Lydia Davis

1998 Lannan Literary Award for Fiction

photo of Lydia Davis

Lydia Davis has been called “an American virtuoso of the short story form” (Salon.com) and “one of the quiet giants of American fiction” (Los Angeles Times Book Review). She has published seven collections including Sketches for a Life of Wassily (1981), Almost No Memory (2001), Samuel Johnson is Indignant (2002), Varieties of Disturbance (2007), and The Collected Stories of Lydia Davis (2009), as well as a novel, End of the Story. She was born in 1947 and after graduating from Barnard worked as a translator before turning to fiction. Ms. Davis is a celebrated translator of French literature including works by Jean-Paul Sartre, Flaubert, and Maurice Blanchot, as well as biographies of Marie Curie and Alexis de Tocqueville, with her most recent translation being a much-lauded Madam Bovary (2010).

Ms. Davis’s honors include being a finalist for the 2007 National Book Award for Varieties of Disturbances, a Whiting Award, a Lannan Literary Award for Fiction, a MacArthur Fellowship, and in 2005 she was elected a Fellow of the American Academy of Arts and Sciences.  She has been named a Chevalier of the Order of Arts and Letters by the French government for her fiction and translations.  She lives in upstate New York.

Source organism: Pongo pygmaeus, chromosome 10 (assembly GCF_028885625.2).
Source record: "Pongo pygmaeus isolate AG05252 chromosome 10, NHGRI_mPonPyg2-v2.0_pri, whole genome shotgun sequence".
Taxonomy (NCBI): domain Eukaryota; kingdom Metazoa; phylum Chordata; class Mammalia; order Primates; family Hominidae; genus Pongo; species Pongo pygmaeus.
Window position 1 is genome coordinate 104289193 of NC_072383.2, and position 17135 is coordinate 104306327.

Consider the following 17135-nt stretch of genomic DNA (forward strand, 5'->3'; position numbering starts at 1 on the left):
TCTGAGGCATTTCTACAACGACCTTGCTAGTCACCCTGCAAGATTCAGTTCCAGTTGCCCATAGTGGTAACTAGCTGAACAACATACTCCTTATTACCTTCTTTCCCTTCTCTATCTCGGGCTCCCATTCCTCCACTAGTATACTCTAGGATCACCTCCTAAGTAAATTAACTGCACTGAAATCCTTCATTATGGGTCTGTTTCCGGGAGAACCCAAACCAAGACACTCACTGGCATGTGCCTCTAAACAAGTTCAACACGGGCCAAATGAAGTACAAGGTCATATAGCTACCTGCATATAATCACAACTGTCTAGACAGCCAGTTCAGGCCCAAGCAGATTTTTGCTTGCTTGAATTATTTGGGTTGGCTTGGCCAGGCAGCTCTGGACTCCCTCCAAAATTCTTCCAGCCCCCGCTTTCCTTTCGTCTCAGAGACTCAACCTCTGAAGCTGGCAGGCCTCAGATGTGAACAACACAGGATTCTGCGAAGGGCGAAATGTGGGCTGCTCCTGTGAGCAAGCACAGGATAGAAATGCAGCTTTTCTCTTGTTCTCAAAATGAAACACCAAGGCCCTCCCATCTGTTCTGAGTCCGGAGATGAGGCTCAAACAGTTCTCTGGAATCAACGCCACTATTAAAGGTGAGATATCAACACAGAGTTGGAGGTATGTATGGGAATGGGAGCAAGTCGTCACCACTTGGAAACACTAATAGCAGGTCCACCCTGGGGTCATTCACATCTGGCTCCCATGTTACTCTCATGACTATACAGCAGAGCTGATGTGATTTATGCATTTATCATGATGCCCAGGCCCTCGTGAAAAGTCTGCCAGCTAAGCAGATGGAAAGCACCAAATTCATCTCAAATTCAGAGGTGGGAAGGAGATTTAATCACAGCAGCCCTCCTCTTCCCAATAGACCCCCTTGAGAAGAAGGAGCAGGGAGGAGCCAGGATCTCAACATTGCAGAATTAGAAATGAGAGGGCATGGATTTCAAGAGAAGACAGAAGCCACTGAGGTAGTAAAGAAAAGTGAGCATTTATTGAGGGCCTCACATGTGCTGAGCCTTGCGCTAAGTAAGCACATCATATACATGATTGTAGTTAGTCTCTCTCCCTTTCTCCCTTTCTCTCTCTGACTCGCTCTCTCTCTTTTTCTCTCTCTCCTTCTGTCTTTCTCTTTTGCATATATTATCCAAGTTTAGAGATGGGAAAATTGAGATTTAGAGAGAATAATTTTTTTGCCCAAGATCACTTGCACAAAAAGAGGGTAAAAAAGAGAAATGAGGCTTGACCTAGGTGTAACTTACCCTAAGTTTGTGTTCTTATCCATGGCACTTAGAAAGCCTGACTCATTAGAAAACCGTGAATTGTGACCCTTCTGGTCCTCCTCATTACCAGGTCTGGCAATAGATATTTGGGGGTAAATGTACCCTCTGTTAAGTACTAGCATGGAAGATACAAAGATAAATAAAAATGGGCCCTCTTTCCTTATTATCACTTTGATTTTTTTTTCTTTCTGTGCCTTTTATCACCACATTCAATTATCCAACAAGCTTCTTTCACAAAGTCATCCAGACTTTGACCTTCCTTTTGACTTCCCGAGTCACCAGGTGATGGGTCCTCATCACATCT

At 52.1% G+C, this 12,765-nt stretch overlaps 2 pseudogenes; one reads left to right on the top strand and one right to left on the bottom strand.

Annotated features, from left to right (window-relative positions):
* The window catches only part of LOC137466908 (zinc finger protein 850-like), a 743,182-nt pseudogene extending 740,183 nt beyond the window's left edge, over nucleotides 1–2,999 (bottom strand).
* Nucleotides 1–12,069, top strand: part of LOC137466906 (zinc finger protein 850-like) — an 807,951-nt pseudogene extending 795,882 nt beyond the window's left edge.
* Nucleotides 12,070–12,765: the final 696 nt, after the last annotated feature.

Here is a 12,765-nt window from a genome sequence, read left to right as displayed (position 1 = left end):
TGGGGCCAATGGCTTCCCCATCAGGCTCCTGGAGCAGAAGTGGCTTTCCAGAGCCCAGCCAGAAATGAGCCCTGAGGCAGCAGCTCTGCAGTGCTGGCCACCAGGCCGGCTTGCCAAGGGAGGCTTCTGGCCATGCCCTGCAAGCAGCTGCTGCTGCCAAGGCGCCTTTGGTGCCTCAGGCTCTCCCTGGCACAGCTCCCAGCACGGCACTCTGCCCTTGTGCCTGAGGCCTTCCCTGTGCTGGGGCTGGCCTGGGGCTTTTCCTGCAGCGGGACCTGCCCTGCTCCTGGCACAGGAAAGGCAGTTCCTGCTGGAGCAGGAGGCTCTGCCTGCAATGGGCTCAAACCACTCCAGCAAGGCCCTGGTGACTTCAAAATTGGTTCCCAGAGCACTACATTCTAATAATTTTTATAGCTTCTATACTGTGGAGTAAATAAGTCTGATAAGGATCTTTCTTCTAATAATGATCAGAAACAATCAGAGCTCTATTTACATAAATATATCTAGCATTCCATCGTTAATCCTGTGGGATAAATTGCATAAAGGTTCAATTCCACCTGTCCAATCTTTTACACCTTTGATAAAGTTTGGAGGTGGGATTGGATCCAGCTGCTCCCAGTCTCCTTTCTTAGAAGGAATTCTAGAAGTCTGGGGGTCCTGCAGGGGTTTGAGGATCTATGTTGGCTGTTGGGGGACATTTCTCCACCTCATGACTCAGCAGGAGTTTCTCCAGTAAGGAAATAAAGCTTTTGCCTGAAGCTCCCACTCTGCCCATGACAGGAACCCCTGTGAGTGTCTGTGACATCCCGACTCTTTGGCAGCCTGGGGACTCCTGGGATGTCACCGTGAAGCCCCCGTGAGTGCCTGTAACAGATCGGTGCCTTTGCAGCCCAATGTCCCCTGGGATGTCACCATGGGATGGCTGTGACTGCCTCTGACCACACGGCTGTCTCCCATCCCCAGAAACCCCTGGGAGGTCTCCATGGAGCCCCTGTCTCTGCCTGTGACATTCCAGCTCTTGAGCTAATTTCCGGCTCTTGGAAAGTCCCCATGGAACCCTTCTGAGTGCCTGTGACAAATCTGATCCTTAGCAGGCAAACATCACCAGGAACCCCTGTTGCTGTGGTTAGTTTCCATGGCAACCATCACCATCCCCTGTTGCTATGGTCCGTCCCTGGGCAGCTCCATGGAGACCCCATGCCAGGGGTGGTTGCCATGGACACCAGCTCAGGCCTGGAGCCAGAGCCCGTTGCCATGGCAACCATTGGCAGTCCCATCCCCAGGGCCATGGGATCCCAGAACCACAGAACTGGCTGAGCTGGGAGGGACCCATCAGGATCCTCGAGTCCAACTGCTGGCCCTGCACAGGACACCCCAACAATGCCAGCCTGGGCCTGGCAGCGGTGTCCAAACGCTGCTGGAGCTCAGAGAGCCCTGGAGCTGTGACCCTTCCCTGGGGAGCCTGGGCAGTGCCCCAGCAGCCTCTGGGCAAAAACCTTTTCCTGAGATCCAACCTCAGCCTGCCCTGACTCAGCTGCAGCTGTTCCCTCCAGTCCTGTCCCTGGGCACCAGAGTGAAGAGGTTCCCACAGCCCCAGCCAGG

Head, Heart
Heart weeps.
Head tries to help heart.
Head tells heart how it is, again:
You will lose the ones you love.  They will all go.  But
    even the earth will go, someday.
Heart feels better, then.
But the words of head do not remain long in the ears of
    heart.
Heart is so new to this.
I want them back, says heart.
Head is all heart has.
Help, head.  Help heart.
A Man from Her Past
I think mother is flirting with a man from her past who is not Father. I say to myself: Mother ought not to have improper relations with this man “Franz”! “Franz” is a European. I say she should not see this man improperly while Father is away!  But I am confusing an old reality with a new reality: Father will not be returning home.  He will be staying on at Vernon Hall. As for Mother, she is ninety-four years old. How can there be improper relations with a woman of ninety-four? Yet my confusion must be this: though her body is old, her capacity for betrayal is still young and fresh.

Both stories from Varieties of Disturbance (2007)

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